[Winifred Milius, “Newsboy,” woodcut, 1937, signed and dated lower right, numbered (#12) and titled lower left, 8 1/8 x 5 1/4″.  Acquired at Rachel Davis Fine Arts – Paintings, Prints, and Sculpture at Auction, March 21, 2009, Lot 202.]

Stuyvesant Van Veen

Sunday, March 15th, 2009

First of all, what a great name.  He could be a character in a novel by Thomas Pynchon or T. Coraghessan Boyle. But instead Stuyvesant Van Veen (1910-1988) is the name of  a vital American artist of social conscience, and one who deserves greater attention. A painter, muralist, satirist, and illustrator, he employed his well-honed graphic talents most powerfully during the 1930s.

Searching Google uncovers only bits and pieces of his legacy: a cursory NY Times obit found here; his 1932 depiction of the folly of war here; a 1937 photo of Van Veen working on a U.S. Courthouse mural in Pittsburgh here; a profile of his work during World War II (Van Veen served as Sgt. in the Army) creating a mural at what is now Wright-Patterson Air Force Base, here (second photo of 24).

Recently I won an eBay auction of a drawing Van Veen created in 1937 for publication in the radical monthly, The New Masses. (I was the only bidder.)  The image of looming military threat — literally from over the horizon — was common in political cartoons of that era:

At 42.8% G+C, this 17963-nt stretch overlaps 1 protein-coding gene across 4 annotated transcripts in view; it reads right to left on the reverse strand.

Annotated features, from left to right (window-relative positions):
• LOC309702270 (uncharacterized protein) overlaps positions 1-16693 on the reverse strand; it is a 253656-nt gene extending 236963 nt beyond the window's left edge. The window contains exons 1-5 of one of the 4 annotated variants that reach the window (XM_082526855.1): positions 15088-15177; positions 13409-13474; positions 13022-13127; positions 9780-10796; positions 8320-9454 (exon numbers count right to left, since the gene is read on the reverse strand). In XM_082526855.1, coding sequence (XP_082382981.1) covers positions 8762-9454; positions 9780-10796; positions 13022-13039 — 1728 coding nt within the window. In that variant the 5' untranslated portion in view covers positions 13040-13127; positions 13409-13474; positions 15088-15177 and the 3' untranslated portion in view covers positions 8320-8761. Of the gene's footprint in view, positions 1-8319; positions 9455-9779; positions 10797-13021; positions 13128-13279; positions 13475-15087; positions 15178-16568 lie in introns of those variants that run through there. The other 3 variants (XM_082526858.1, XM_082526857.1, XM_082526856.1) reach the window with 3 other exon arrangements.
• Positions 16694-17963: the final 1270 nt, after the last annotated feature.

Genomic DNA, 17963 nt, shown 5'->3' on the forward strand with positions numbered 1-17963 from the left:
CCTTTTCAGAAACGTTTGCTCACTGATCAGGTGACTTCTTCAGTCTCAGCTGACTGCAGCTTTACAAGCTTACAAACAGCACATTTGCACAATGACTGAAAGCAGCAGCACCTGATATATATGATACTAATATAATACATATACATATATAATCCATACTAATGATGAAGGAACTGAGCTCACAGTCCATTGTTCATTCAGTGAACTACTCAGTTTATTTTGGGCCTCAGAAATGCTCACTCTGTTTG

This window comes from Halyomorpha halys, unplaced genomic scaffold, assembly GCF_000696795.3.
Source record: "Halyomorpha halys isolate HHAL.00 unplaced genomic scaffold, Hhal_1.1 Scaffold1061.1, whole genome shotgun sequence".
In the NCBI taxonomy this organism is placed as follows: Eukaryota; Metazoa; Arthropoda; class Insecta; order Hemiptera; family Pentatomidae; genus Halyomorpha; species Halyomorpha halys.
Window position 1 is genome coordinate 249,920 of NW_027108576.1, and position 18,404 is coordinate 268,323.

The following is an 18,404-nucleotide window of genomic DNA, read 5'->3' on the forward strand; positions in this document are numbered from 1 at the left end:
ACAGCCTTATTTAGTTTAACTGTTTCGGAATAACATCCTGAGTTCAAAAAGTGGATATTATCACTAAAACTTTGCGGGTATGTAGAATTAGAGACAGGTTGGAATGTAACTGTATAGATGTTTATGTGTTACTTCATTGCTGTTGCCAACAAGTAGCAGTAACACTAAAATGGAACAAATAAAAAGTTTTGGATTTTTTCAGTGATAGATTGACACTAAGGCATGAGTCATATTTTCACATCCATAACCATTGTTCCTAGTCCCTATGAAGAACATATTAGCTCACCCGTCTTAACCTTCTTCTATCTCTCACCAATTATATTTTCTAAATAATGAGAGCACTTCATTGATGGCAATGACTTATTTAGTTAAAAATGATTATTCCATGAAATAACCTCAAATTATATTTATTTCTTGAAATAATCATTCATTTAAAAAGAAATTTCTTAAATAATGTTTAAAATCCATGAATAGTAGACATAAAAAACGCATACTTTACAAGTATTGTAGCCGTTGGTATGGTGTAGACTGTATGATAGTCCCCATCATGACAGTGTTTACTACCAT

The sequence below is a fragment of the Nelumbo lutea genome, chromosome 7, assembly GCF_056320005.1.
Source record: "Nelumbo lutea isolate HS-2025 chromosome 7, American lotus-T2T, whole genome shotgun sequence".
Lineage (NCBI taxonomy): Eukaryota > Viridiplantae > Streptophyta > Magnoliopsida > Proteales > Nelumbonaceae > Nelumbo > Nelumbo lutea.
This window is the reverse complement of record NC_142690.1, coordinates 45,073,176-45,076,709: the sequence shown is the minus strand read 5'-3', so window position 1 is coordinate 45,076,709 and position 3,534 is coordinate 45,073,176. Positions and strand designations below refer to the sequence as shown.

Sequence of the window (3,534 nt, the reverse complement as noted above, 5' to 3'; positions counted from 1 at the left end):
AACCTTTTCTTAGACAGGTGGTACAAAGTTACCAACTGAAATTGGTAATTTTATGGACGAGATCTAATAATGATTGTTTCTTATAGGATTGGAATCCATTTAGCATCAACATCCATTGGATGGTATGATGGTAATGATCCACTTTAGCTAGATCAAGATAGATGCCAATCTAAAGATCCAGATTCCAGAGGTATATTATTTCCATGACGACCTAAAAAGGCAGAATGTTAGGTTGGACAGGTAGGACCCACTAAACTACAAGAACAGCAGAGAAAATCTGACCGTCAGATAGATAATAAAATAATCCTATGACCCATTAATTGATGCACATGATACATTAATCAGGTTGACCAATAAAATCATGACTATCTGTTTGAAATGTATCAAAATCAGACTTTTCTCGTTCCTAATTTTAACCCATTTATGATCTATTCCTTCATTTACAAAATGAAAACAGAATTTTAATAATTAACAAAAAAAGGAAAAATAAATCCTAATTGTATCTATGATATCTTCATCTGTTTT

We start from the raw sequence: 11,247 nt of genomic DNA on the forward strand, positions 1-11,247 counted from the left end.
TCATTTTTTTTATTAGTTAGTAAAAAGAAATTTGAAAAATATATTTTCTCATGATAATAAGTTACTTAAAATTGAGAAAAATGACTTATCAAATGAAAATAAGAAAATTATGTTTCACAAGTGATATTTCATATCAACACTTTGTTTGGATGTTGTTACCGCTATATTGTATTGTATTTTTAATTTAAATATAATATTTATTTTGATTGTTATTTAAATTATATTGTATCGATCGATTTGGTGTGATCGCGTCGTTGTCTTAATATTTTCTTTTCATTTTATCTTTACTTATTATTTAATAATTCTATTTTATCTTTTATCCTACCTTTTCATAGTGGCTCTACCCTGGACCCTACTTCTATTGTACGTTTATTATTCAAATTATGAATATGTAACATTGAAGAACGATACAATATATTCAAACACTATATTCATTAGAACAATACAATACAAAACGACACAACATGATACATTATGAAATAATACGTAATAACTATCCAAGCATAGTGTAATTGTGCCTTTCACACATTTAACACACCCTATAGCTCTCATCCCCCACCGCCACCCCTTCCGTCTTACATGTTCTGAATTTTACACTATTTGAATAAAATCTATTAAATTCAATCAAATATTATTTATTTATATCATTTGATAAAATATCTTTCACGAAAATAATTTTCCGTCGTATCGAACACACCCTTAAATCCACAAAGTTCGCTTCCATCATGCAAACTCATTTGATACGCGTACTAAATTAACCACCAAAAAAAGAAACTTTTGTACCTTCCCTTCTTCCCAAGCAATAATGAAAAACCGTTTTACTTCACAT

Now comes the fun part — researching the history and meaning of the piece. I’ve got to find a set of New Masses from 1937 to see if in fact the drawing was reproduced there. Was it used to illustrate an article?  On what subject?  What’s the meaning of the title, “Silk Stockings are Bayonets”? Does the image depict a specific episode of fascist aggression — somewhere in Europe or Asia?  Why did Van Veen make the drawing so large (it’s 29 x 20 inches)? Was that the standard size New Masses required its illustrators to submit for purposes of reproduction? Or did Van Veen intend the drawing for public display separate and apart from its magazine appearance?

I will update this post when answers are found.

UPDATE (09-26-2010). Adam McIntosh posted a comment explaining the title and historical context: “The title “Silk Stockings are Bayonets” is a reference to the fact that the silk used in the making of stockings in the 1930s was imported from Japan. Thus implying the buying of silk stockings was funding the Japanese war of aggression in China. Besides the title, if you look at the soldier, despite the dehumanizing vagueness of the depiction, his gear, especially the helmet, is unmistakably that of the Imperial Japanese Army.”  My thanks go to Mr. McIntosh. With his information about the Second Sino-Japanese War that broke out in 1937, and with a little help from Google, I found a photograph in which”New York ladies parade with non-silk stockings to support the boycott on Japanese goods”:



Room for one more?

Saturday, March 14th, 2009

Saw this car a few mornings ago on Pennsylvania Avenue, NW.



I’m trying to understand why you’d plaster a non-junky car with dozens of bumper stickers.  Did the owner get caught in the vise of the potato chip vice — after the first one there’s just no stopping?

If in doubt, don’t go out

Sunday, March 1st, 2009

Over-lawyering on the Big Island:



I’m thinking this could be a catchy hook for a pop song about love gone awry — a song with the title, “Strong Current“:

“If in doubt . . .  don’t go out . . . you could be swept away.”

(Photo from 2008)